MILLINGTON, Tenn. (BP) — Messengers to the Tennessee Baptist Convention increased their Cooperative Program giving to Southern Baptist Convention causes and amended their constitution and bylaws to require members of boards and committees to act in accordance with the Baptist Faith and Message.
Gathered Nov. 10-11 at First Baptist Church in Millington, Tenn., 953 messengers from about 320 churches also adopted resolutions opposing the U.S. Supreme Court’s nationwide legalization of same-sex marriage and decrying government funding of Planned Parenthood.
Attendance was down from the 1,172 messengers who gathered in the Nashville area last year but up from the last time the convention convened in West Tennessee three years ago.
Messengers adopted a budget of $34,250,000 for 2015-16, the same dollar amount as the 2014-15 budget. The primary difference is that 43.90 percent of CP receipts will be forwarded to SBC missions and ministries, compared to 42.07 percent in the current budget.
“We are moving toward 50/50 and we are on track to meet it by 2018-19,” TBC Executive Director Randy Davis told messengers. “It requires sacrifice, and all of our entities are making an effort to help us get there.”
Among the new slate of officers elected were: president, Roc Collins, pastor of Indian Springs Baptist Church in Kingsport; vice president, James Noble, pastor of Grace Fellowship Church in Memphis; and second vice president, Michael Crandall, pastor of Hillcrest Baptist Church in Dyersburg. All three were elected without opposition.
Upon recommendation of the convention’s arrangements committee, Gary Jared, pastor of Stuart Heights Baptist Church in Chattanooga, was elected to preach the 2016 convention sermon, with Eric Stitts, pastor of Bayside Baptist Church in Harrison, serving as the alternate.
After considerable discussion, messengers approved the following amendment to the TBC’s constitution and bylaws: “No person shall be nominated to serve on the governing bodies of the boards and institutions of the convention, on committees of the convention, or in any other elected leadership roles in and with the convention, unless the person has agreed that he or she will, if elected, covenant to serve in accordance with, and not contrary to, the Baptist Faith and Message 2000.”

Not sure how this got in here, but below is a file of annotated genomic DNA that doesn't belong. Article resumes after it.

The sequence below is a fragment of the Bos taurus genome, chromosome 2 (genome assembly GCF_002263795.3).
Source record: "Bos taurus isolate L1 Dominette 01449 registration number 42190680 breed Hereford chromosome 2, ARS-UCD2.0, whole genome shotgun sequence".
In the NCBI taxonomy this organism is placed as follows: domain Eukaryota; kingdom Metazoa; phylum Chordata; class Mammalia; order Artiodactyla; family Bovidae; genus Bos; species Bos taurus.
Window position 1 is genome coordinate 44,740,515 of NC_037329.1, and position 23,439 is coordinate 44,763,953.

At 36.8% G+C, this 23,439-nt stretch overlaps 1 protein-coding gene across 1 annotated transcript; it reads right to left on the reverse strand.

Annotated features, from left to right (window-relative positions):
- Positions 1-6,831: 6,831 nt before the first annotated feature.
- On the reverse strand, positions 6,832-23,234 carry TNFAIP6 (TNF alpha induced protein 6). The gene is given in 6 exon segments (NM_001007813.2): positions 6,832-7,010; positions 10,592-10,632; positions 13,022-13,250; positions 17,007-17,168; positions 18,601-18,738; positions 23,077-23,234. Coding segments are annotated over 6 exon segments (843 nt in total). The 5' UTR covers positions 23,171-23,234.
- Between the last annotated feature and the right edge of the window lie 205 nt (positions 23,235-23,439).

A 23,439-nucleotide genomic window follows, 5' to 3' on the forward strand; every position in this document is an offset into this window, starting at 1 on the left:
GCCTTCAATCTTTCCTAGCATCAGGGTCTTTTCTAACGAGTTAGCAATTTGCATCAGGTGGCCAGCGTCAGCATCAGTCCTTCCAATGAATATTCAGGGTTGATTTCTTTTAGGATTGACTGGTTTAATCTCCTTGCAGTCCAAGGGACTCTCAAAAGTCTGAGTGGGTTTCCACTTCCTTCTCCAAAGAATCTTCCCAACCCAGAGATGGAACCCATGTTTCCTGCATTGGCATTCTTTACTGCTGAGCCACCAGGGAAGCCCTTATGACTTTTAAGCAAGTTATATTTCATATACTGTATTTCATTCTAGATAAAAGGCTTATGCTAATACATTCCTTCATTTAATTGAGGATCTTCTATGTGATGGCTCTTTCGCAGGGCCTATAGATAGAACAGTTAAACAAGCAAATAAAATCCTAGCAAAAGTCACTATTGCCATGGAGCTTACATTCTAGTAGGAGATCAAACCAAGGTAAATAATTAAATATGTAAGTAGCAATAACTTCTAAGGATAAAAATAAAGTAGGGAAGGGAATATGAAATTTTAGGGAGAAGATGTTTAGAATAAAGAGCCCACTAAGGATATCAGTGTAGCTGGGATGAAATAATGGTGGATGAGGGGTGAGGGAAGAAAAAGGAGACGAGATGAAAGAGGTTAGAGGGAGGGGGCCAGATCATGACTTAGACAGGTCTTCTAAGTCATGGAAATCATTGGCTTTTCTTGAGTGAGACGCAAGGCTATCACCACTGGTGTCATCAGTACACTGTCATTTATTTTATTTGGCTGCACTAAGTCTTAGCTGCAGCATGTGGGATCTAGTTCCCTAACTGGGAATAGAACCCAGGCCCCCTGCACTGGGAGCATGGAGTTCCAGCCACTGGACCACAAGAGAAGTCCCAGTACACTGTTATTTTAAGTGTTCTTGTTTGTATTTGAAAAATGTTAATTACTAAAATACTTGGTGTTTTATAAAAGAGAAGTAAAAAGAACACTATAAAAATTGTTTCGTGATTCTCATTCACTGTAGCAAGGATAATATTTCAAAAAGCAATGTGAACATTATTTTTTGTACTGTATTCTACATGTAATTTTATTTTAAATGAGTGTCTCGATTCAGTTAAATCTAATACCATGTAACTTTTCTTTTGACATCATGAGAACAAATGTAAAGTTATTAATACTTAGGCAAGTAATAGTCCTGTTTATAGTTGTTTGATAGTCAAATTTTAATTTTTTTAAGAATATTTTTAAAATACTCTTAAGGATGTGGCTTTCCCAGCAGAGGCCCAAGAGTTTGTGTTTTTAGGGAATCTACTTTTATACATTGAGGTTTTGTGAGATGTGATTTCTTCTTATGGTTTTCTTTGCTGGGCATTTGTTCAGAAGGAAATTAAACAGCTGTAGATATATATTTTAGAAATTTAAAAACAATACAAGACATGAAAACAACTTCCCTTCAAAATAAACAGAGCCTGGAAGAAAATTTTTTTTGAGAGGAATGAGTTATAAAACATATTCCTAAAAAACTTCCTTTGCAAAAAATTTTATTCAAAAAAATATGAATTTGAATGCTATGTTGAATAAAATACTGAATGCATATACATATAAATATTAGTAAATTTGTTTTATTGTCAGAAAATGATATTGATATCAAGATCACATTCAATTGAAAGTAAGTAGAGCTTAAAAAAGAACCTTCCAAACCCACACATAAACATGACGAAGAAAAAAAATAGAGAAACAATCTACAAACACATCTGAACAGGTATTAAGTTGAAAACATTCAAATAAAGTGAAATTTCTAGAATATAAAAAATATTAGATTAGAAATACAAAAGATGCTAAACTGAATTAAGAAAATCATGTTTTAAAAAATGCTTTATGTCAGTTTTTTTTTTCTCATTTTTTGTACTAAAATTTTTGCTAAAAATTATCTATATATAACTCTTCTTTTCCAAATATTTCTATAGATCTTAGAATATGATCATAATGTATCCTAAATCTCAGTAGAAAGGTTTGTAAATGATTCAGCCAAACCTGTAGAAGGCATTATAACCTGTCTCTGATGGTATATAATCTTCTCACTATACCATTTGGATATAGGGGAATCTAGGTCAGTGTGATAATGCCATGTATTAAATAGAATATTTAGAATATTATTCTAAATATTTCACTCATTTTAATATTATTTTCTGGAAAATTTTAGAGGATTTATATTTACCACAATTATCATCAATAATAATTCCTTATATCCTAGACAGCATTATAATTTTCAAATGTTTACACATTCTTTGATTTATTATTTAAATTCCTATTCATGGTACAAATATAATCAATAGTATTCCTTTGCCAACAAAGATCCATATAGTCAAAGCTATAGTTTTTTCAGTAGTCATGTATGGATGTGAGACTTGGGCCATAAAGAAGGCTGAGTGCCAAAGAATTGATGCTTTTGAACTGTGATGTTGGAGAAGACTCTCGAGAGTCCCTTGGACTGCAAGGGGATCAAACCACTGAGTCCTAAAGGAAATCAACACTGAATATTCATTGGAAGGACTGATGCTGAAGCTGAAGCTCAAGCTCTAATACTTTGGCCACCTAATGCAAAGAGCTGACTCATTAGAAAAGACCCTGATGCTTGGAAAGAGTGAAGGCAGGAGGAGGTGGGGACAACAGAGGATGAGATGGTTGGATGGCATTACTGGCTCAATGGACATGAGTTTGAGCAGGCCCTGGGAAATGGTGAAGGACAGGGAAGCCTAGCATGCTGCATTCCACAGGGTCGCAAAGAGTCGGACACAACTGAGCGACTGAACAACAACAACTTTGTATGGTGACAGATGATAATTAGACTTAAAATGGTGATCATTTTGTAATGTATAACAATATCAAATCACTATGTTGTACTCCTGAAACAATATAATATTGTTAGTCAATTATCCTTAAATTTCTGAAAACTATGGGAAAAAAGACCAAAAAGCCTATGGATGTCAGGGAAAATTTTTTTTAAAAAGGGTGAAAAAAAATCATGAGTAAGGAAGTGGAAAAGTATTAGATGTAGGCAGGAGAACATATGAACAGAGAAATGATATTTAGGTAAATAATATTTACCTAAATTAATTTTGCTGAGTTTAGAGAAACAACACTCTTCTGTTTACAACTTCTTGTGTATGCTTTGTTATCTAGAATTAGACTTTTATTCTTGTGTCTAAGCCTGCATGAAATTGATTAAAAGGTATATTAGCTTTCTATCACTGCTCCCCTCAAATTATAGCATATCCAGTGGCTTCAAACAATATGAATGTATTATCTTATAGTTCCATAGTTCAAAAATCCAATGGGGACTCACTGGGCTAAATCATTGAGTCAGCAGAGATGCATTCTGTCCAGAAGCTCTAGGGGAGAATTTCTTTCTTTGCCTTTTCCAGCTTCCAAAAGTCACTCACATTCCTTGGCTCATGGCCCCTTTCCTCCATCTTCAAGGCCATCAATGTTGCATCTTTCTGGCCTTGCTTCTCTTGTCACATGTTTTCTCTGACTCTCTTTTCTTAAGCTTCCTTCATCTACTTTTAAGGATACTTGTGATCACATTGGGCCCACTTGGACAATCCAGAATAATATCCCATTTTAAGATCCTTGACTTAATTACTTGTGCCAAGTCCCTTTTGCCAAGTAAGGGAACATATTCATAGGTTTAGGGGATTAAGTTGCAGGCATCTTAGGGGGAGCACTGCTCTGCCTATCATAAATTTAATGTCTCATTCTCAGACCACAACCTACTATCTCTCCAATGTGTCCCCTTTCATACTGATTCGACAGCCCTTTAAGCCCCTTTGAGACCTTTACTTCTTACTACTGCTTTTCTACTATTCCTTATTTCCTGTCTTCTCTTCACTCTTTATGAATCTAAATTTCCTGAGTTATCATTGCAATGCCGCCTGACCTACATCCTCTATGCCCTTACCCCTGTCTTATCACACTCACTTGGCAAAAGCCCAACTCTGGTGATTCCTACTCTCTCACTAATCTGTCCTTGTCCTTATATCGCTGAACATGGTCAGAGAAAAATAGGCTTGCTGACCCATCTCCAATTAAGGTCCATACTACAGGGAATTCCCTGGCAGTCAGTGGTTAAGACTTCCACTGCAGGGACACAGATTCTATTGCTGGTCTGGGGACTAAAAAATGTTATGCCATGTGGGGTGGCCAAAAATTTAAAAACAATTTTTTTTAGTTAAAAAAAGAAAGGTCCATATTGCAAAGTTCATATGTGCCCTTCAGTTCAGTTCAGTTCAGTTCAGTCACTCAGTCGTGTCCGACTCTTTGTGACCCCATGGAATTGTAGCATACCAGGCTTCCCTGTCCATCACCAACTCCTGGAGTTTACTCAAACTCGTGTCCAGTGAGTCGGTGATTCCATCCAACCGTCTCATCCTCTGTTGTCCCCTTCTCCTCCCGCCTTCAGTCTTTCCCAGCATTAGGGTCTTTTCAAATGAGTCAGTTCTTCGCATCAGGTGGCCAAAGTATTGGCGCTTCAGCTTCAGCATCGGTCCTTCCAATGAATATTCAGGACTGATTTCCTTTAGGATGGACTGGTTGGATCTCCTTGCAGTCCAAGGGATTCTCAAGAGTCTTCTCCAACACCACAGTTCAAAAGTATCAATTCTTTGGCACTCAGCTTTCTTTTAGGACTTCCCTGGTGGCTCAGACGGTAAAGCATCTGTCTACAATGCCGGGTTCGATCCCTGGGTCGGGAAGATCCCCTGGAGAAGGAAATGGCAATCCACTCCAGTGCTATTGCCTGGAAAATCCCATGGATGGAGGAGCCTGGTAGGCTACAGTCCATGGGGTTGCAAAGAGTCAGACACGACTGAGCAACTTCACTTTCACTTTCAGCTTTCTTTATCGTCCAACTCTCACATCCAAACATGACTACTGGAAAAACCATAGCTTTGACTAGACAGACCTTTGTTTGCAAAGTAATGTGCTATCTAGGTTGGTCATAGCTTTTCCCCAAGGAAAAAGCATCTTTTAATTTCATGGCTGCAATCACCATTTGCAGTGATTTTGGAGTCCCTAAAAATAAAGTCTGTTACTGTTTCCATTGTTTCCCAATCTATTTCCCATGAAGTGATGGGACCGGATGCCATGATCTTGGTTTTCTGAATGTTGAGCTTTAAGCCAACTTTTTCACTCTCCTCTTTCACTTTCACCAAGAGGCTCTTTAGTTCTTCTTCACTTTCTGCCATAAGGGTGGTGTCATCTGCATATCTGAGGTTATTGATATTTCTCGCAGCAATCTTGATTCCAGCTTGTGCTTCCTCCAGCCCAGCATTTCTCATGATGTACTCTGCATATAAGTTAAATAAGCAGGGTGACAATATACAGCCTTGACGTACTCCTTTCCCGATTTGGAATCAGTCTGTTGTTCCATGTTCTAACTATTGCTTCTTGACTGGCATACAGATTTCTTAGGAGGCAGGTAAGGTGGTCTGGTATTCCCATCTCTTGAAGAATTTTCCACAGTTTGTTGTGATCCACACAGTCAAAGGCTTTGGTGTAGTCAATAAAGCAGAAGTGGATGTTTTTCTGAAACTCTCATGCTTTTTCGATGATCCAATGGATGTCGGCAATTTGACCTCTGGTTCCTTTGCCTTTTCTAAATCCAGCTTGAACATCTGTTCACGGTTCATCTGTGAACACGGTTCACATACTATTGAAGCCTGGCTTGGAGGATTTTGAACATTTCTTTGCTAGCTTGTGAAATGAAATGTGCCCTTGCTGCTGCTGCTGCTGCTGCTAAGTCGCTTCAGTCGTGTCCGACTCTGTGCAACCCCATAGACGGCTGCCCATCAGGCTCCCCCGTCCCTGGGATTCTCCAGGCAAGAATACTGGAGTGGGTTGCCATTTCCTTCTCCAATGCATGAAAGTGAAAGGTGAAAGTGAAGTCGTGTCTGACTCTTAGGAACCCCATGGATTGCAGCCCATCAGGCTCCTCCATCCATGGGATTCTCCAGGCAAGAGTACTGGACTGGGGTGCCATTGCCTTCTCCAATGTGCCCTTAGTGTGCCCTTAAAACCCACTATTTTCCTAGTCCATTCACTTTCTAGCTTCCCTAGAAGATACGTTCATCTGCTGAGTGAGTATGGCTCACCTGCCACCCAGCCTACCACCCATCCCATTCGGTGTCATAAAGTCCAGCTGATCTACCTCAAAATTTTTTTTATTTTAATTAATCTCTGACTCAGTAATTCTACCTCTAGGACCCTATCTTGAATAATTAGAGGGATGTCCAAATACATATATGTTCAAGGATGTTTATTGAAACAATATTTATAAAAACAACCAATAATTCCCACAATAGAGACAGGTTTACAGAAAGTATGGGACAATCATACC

The day before the amendment was approved, some messengers expressed concern that its passage would make the BF&M a “creed.”
“When this was presented in convention in 2000, we were assured this would never be a litmus test for anyone serving on any TBC committee or board,” said Kim Allen, pastor of Little West Fork Baptist Church in Clarksville. “I speak against this. This becomes a creed and we are not a creedal people.”
Larry Robertson, pastor of Hilldale Baptist Church in Clarksville, disagreed. “It is important that we clarify that BF&M has never been a creed and it is not being used as creed in this report. It is a minimum statement of our faith,” he said.
“We are only asking committee members to act consistent with and not contrary to minimum standards. It is not a requirement to believe every single detail in BF&M,” Robertson said.
Among four resolutions adopted, messengers voiced displeasure with the U.S. Supreme Court’s ruling in Obergefell v. Hodges which redefined marriage to allow for same-sex marriages.
The resolution, approved without opposition, noted that “no governing institution has authority to negate or undermine God’s definition of marriage” and that “the religious and conscientious liberties of individuals and institutions should not be infringed upon as a result of living according to deeply-held biblical convictions about marriage.”
The resolution further stated, “Tennessee Baptists, regardless of opposition or any legal actions that may be taken against us for living out our biblical convictions, will not cease to stand upon the sound doctrine of Scripture which is God’s inerrant and infallible Word.”
A resolution in support of defunding Planned Parenthood, which receives more than a half billion taxpayer dollars annually, said the TBC “stands in strong support of the sanctity of human life and seeks to redirect the use of funds currently being appropriated to Planned Parenthood to instead be used for health services provided by ethical health care providers in communities throughout the state and nation which do not perform abortions.”